“This people honours me with their lips, but their hearts are far from me.”

Mark 7:7 

Tuesday, 31 August 2021

Mark 7:1-8,14-15,21-23

We want to do the right thing, whether to obey the laws that govern our society or trust an instinctual sense of right instilled in us. We are also quick to find fault when traditions appear to have been broken. And we seek ways to redress apparent wrongdoing, often at the cost of the other, however misguided we may be in our sense of right and wrong. This is the scenario that I would like us to entertain today as we reflect on this part of Mark’s Gospel.

When the Pharisees and scribes entered the room and saw Jesus’ disciples eating without washing their hands, they may have felt that God was disrespected. We can, I think, be somewhat sympathetic to the worry of the Pharisees. We, too, would be outraged if we saw something being done in apparent contravention of what we took to be God’s law.

While this may be too charitable an interpretation of what’s going on in this Gospel scene, I think it can help us to reflect on how we respond to one another when we are threatened or challenged. It’s the old-hat trick of putting ourselves in the shoes of another to see a different viewpoint. That is one way we might see Jesus’ response to the professional religious scholars and worship leaders of the time.

Jesus challenges the Pharisees and scribes to see the situation from the viewpoint of another. He points out their hypocrisy, warning them to check their self-righteousness at the door.

Jesus speaks to them in terms they will understand. He reminds them of what the prophet Isaiah said to God’s people: “This people honours me with their lips, but their hearts are far from me. In vain do they worship me, teaching human precepts as doctrines.” By doing this, Jesus beats the Pharisees and scribes at their own game. He uses the same strategy they used against his disciples; he quotes the Scriptures at them.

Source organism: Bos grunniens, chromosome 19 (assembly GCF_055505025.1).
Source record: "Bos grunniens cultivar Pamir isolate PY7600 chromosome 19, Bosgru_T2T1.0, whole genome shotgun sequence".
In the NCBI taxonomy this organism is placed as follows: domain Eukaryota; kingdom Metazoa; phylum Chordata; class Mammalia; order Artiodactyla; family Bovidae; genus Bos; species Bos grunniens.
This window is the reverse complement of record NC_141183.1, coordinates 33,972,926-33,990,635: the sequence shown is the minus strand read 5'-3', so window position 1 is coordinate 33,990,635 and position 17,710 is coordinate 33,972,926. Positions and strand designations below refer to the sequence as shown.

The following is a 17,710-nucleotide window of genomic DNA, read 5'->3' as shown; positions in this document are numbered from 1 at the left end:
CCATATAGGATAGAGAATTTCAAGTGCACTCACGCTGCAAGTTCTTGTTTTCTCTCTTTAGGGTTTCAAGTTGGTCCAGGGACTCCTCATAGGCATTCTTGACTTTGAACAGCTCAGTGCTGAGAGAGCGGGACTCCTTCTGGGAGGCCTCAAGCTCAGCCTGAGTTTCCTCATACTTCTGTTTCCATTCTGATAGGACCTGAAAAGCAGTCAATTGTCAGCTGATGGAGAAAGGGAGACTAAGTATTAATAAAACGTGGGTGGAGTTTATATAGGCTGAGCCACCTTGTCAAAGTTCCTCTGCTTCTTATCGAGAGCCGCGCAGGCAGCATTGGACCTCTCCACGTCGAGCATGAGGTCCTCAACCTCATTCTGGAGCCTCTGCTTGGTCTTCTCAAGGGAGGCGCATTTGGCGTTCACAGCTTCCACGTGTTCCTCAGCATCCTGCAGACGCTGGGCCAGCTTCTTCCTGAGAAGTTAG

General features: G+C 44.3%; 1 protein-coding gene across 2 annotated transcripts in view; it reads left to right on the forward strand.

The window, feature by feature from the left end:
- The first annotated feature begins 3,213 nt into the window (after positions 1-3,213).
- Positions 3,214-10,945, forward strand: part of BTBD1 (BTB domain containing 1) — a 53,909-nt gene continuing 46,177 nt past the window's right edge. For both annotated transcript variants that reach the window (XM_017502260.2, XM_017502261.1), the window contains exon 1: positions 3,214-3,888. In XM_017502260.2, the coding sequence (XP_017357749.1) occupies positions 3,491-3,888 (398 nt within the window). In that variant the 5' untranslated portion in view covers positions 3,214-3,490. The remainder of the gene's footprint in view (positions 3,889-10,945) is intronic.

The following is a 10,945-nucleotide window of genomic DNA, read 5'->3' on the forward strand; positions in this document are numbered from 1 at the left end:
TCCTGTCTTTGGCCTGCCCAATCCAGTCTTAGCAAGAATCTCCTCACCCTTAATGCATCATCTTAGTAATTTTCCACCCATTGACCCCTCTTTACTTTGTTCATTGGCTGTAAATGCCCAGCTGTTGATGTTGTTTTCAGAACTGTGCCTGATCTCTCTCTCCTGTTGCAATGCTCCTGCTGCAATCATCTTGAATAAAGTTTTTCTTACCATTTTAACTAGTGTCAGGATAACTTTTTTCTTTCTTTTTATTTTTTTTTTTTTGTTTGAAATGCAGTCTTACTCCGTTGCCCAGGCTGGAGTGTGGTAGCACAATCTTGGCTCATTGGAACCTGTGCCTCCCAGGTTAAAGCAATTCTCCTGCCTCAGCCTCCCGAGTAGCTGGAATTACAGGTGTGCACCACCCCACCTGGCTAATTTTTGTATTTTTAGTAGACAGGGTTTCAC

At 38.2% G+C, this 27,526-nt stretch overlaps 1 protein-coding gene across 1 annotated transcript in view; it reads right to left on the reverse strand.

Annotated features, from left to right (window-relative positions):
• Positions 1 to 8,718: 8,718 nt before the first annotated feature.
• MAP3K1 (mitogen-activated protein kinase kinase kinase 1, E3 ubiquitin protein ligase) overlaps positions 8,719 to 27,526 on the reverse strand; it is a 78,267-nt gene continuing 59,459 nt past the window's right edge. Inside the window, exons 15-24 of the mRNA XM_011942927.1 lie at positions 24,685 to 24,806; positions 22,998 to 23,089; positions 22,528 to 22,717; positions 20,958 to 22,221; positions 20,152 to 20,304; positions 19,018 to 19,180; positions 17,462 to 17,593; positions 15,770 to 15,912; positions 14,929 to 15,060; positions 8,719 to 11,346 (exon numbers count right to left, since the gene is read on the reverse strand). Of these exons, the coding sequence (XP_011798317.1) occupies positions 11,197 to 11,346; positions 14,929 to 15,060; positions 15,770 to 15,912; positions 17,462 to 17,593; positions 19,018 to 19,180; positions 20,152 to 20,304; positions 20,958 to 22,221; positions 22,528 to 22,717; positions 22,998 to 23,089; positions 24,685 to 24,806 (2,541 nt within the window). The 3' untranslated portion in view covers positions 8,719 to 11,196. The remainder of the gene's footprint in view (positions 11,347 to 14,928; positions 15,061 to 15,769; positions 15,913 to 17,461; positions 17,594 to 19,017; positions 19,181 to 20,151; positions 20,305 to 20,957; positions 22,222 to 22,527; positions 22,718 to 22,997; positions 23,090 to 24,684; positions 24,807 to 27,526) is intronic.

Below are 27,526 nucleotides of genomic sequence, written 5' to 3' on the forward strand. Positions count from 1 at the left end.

Recall a recent time when you harshly criticized another without considering the motivation behind the action that upset you. What might you have done differently to put yourself in the shoes of your apparent aggressor?


You challenge us to see the needs of others And to be slow to judge in the face of adversity. Help me to be more like you.


Fr Ricardo da Silva SJ

Fr Ricardo da Silva SJ was born in Coimbra, Portugal and grew up in Johannesburg, South Africa. He had a career in marketing, communications and brand management before joining the Jesuits in 2007 and has studied communications (SA), philosophy (UK), theology (Brazil) and journalism (USA). He is passionate about liturgical music, communications, and ethics and takes delight in good company and food. He has ministered to a wide range of people in many different contexts, from the elderly to high school and university students, refugees, migrants and the homeless. He has just completed the foundational Master of Science degree at the Columbia University Graduate School of Journalism.

r.dasilva@jesuitinstitute.org.za @ricdssj
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